Financial Services Update

October 2, 2010

Authored by: Matt Jessee

Kaufman To Replace Warren At TARP

On Thursday, Senator Harry Reid (D-NV) announced that Senator Ted Kaufman (D-DE) was appointed to replace Elizabeth Warren as chair of the Congressional Oversight Panel for the Troubled Assets Relief Program (TARP). Kaufman was appointed to fill then-Senator Joe Biden’s remaining two years of his Senate term after being elected Vice President. Kaufman will serve until a new Senator from Delaware is sworn in on November 15 

Dodd-Frank Implementation Delayed

On Wednesday, Congress passed a spending bill to fund government operations through early December and then recessed until after the November election. However, requested budget increases for financial regulators were not included in the spending bill, which will likely result in the delay in implementation of the Dodd-Frank Wall Street Reform Act until 2011. The funding shortage would be particularly impactful on the Commodity Futures Trading Commission and Securities and Exchange Commission, which will be responsible for oversight of the over-the-counter derivatives market. Republicans, who overwhelmingly voted against the Dodd-Frank law, are poised for significant gains in the elections. If Republicans win a majority in either chamber, they have promised to block the requested funding increases for the SEC and CFTC in order to hamper the law’s implementation. 

On Thursday, Federal Reserve Chairman Ben Bernanke, Deputy Treasury Secretary Neal Wolin, Securities and Exchange Commission Chairman Mary Shapiro, Commodity Futures Trading Commission Chairman Gary Gensler, and FDIC Chairman Sheila Behr indicated to the Senate Banking Committee that their agencies will work together to ensure the Dodd-Frank Wall Street Reform Act is implemented effectively. However, Republicans questioned whether the regulators had too much power to design and implement the new regulatory structure. Behr testified that the FDIC delayed a vote on its first major rulemaking for the law this week, and Gensler testified that a list of rules his agency must pass for derivatives markets will not be ready for statute-imposed deadlines. Overall, the bill requires the regulators to write more than 500 rules, conduct 81 studies, and submit 93 reports in coming years.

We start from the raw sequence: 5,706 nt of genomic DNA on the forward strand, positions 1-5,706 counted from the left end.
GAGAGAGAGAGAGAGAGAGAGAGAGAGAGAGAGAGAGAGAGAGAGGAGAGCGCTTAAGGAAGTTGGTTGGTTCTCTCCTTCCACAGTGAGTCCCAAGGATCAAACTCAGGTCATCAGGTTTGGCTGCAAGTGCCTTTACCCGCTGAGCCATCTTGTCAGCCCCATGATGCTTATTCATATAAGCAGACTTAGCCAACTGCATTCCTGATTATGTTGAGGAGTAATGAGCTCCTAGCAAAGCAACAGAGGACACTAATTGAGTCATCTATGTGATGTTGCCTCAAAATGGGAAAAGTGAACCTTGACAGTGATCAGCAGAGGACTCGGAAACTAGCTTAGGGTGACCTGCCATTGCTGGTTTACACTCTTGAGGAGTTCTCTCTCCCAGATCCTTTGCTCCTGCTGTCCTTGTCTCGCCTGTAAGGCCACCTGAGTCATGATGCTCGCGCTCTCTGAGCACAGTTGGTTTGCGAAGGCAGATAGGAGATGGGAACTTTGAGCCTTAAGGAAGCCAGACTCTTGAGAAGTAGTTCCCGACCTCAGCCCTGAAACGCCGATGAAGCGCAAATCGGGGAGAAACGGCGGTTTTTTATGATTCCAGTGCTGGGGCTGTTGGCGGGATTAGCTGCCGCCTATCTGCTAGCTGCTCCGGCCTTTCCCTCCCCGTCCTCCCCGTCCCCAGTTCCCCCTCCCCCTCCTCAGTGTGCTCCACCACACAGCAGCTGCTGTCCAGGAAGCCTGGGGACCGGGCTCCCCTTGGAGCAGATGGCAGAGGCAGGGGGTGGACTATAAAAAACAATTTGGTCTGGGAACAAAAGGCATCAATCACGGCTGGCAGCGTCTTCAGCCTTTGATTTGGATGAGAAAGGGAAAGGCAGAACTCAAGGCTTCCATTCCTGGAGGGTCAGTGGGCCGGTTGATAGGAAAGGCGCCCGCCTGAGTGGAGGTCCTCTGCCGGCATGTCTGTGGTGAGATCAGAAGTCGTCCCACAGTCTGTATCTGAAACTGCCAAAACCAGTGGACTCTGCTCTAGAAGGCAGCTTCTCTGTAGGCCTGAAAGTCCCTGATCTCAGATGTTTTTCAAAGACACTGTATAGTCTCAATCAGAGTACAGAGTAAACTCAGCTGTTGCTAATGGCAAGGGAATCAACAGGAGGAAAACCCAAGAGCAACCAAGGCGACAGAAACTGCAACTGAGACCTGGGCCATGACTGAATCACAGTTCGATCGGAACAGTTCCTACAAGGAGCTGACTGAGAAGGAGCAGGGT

House Passes Chinese Currency Bill

On Wednesday, the House of Representatives passed legislation by a vote of 348-79 to pressure China to allow its currency to appreciate. A vote in the Senate, however, will not come until after congressional elections on November 2nd, and it is unclear what effect the outcome of the elections might have on the fate of the legislation. The House bill allows the Commerce Department to treat “fundamentally undervalued currencies” as an illegal export subsidy so that U.S. companies can request a countervailing duty to offset the price advantage of Chinese goods. Republicans who voted against the legislation said they believe China will retaliate against the bill by shutting its market to U.S. farm exports, which could offset potential gains in U.S. manufacturing jobs. While President Obama has not taken a position on the legislation, House Majority Leader Steny Hoyer (D-MD) said lawmakers worked with the White House to ensure the bill did not violate WTO rules. U.S. Treasury Secretary Timothy Geithner told Congress two weeks ago that the Administration would work with the Group of 20 nations during its meeting in Seoul on November 10-11 to push China for faster currency appreciation.

AIG/TARP Agree to Exit Strategy

On Thursday, American International Group announced that it had entered into an agreement-in-principle with the U.S. Department of the Treasury, the Federal Reserve Bank of New York (FRBNY), and the AIG Credit Facility Trust to repay the funding it received from the TARP program during the 2008 financial crisis. The agreement requires AIG to repay $20 billion in senior secured debt to the FRBNY from proceeds resulting from the initial public offering of American International Assurance Company Ltd. (AIA) and the pending sale of its foreign life insurance company American Life Insurance Company (ALICO) to MetLife. The agreement also requires AIG to draw down up to $22 billion of undrawn Series F funds available to the company under the TARP, to purchase an equal amount of the FRBNY’s preferred interests, and to apply proceeds from the announced sales of the AIG Star Life Insurance Co. and AIG Edison Life Insurance to retire the remainder of the FRBNY’s SPV preferred interests. Finally, the agreement calls for the U.S. Treasury to receive approximately 1.655 billion shares of AIG common stock in exchange for the $49.1 billion of TARP Series E, Series F preferred shares, and Series C preferred shares currently held by the AIG Credit Facility Trust. In addition, AIG will issue up to 75 million warrants with a strike price of $45.00 per share to existing common shareholders. Upon the exchange, the U.S. Treasury will own 92.1% of the common stock of AIG. The exchange will not be executed until the FRBNY credit facility is repaid in full, at which time it is expected the U.S. Treasury will sell its stake in AIG on the open market. AIG expects to repay and terminate the FRBNY credit facility and to complete the issuance of common stock to the U.S. Treasury before the end of the first quarter of 2011, subject to regulatory approvals and other closing conditions.  

More Information

If you have questions regarding any of these issues, please contact

Matt Jessee, Policy Advisor
1 314 259 2463

Kip Wainscott, Policy Advisor
1 202 508 6172